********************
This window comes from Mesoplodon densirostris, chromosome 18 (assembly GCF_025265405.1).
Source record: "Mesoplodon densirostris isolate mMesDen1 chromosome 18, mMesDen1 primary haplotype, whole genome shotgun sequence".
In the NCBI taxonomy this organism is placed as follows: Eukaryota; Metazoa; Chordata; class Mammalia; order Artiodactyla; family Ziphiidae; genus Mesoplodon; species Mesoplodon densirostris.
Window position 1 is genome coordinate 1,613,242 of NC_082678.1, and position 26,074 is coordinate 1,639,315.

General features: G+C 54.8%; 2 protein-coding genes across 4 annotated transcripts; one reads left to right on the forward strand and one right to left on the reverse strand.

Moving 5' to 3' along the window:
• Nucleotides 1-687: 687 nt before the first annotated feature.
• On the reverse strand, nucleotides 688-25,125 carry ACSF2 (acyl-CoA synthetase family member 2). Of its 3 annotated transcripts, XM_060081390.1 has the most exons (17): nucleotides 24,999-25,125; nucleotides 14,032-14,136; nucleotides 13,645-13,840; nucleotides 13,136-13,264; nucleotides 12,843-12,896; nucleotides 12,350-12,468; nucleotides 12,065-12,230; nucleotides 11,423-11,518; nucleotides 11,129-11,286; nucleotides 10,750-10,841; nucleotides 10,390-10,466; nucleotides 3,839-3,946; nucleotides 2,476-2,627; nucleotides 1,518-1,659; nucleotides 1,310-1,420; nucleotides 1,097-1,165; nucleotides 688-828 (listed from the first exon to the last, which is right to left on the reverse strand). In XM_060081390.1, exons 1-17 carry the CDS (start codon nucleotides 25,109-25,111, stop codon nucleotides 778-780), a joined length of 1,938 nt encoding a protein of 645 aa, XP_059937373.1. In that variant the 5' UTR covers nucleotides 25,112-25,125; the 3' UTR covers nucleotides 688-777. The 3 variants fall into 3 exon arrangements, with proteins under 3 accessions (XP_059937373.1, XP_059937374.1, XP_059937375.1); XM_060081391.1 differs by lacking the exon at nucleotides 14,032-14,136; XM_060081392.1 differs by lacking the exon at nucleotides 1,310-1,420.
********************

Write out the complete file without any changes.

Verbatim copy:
This window comes from Mesoplodon densirostris, chromosome 18 (assembly GCF_025265405.1).
Source record: "Mesoplodon densirostris isolate mMesDen1 chromosome 18, mMesDen1 primary haplotype, whole genome shotgun sequence".
In the NCBI taxonomy this organism is placed as follows: Eukaryota; Metazoa; Chordata; class Mammalia; order Artiodactyla; family Ziphiidae; genus Mesoplodon; species Mesoplodon densirostris.
Window position 1 is genome coordinate 1,613,242 of NC_082678.1, and position 26,074 is coordinate 1,639,315.

General features: G+C 54.8%; 2 protein-coding genes across 4 annotated transcripts; one reads left to right on the forward strand and one right to left on the reverse strand.

Moving 5' to 3' along the window:
• Nucleotides 1-687: 687 nt before the first annotated feature.
• On the reverse strand, nucleotides 688-25,125 carry ACSF2 (acyl-CoA synthetase family member 2). Of its 3 annotated transcripts, XM_060081390.1 has the most exons (17): nucleotides 24,999-25,125; nucleotides 14,032-14,136; nucleotides 13,645-13,840; nucleotides 13,136-13,264; nucleotides 12,843-12,896; nucleotides 12,350-12,468; nucleotides 12,065-12,230; nucleotides 11,423-11,518; nucleotides 11,129-11,286; nucleotides 10,750-10,841; nucleotides 10,390-10,466; nucleotides 3,839-3,946; nucleotides 2,476-2,627; nucleotides 1,518-1,659; nucleotides 1,310-1,420; nucleotides 1,097-1,165; nucleotides 688-828 (listed from the first exon to the last, which is right to left on the reverse strand). In XM_060081390.1, exons 1-17 carry the CDS (start codon nucleotides 25,109-25,111, stop codon nucleotides 778-780), a joined length of 1,938 nt encoding a protein of 645 aa, XP_059937373.1. In that variant the 5' UTR covers nucleotides 25,112-25,125; the 3' UTR covers nucleotides 688-777. The 3 variants fall into 3 exon arrangements, with proteins under 3 accessions (XP_059937373.1, XP_059937374.1, XP_059937375.1); XM_060081391.1 differs by lacking the exon at nucleotides 14,032-14,136; XM_060081392.1 differs by lacking the exon at nucleotides 1,310-1,420.